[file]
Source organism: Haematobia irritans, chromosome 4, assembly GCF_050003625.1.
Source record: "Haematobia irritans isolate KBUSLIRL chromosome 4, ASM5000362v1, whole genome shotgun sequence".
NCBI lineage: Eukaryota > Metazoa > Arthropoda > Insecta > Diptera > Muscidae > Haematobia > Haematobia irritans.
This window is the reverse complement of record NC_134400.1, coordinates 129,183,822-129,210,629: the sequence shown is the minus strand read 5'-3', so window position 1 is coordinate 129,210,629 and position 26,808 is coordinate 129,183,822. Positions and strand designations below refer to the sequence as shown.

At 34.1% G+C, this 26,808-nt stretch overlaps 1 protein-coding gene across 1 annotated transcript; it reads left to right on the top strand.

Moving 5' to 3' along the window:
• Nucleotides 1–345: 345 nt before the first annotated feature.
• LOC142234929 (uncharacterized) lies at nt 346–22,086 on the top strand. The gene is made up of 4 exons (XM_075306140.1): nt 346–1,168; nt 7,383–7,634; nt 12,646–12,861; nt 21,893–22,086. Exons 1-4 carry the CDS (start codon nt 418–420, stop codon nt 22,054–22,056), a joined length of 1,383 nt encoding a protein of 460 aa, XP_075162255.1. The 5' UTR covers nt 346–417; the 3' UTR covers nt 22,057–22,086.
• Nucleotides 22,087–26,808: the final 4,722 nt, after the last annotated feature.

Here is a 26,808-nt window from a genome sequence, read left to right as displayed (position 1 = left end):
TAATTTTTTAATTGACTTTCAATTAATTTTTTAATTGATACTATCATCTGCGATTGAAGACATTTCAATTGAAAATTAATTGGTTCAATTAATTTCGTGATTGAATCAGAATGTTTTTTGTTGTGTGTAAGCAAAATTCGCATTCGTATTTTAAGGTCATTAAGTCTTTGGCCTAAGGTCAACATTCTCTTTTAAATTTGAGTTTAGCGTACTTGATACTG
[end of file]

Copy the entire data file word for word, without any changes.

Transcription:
Source organism: Haematobia irritans, chromosome 4, assembly GCF_050003625.1.
Source record: "Haematobia irritans isolate KBUSLIRL chromosome 4, ASM5000362v1, whole genome shotgun sequence".
NCBI lineage: Eukaryota > Metazoa > Arthropoda > Insecta > Diptera > Muscidae > Haematobia > Haematobia irritans.
This window is the reverse complement of record NC_134400.1, coordinates 129,183,822-129,210,629: the sequence shown is the minus strand read 5'-3', so window position 1 is coordinate 129,210,629 and position 26,808 is coordinate 129,183,822. Positions and strand designations below refer to the sequence as shown.

At 34.1% G+C, this 26,808-nt stretch overlaps 1 protein-coding gene across 1 annotated transcript; it reads left to right on the top strand.

Moving 5' to 3' along the window:
• Nucleotides 1–345: 345 nt before the first annotated feature.
• LOC142234929 (uncharacterized) lies at nt 346–22,086 on the top strand. The gene is made up of 4 exons (XM_075306140.1): nt 346–1,168; nt 7,383–7,634; nt 12,646–12,861; nt 21,893–22,086. Exons 1-4 carry the CDS (start codon nt 418–420, stop codon nt 22,054–22,056), a joined length of 1,383 nt encoding a protein of 460 aa, XP_075162255.1. The 5' UTR covers nt 346–417; the 3' UTR covers nt 22,057–22,086.
• Nucleotides 22,087–26,808: the final 4,722 nt, after the last annotated feature.

Here is a 26,808-nt window from a genome sequence, read left to right as displayed (position 1 = left end):
TAATTTTTTAATTGACTTTCAATTAATTTTTTAATTGATACTATCATCTGCGATTGAAGACATTTCAATTGAAAATTAATTGGTTCAATTAATTTCGTGATTGAATCAGAATGTTTTTTGTTGTGTGTAAGCAAAATTCGCATTCGTATTTTAAGGTCATTAAGTCTTTGGCCTAAGGTCAACATTCTCTTTTAAATTTGAGTTTAGCGTACTTGATACTG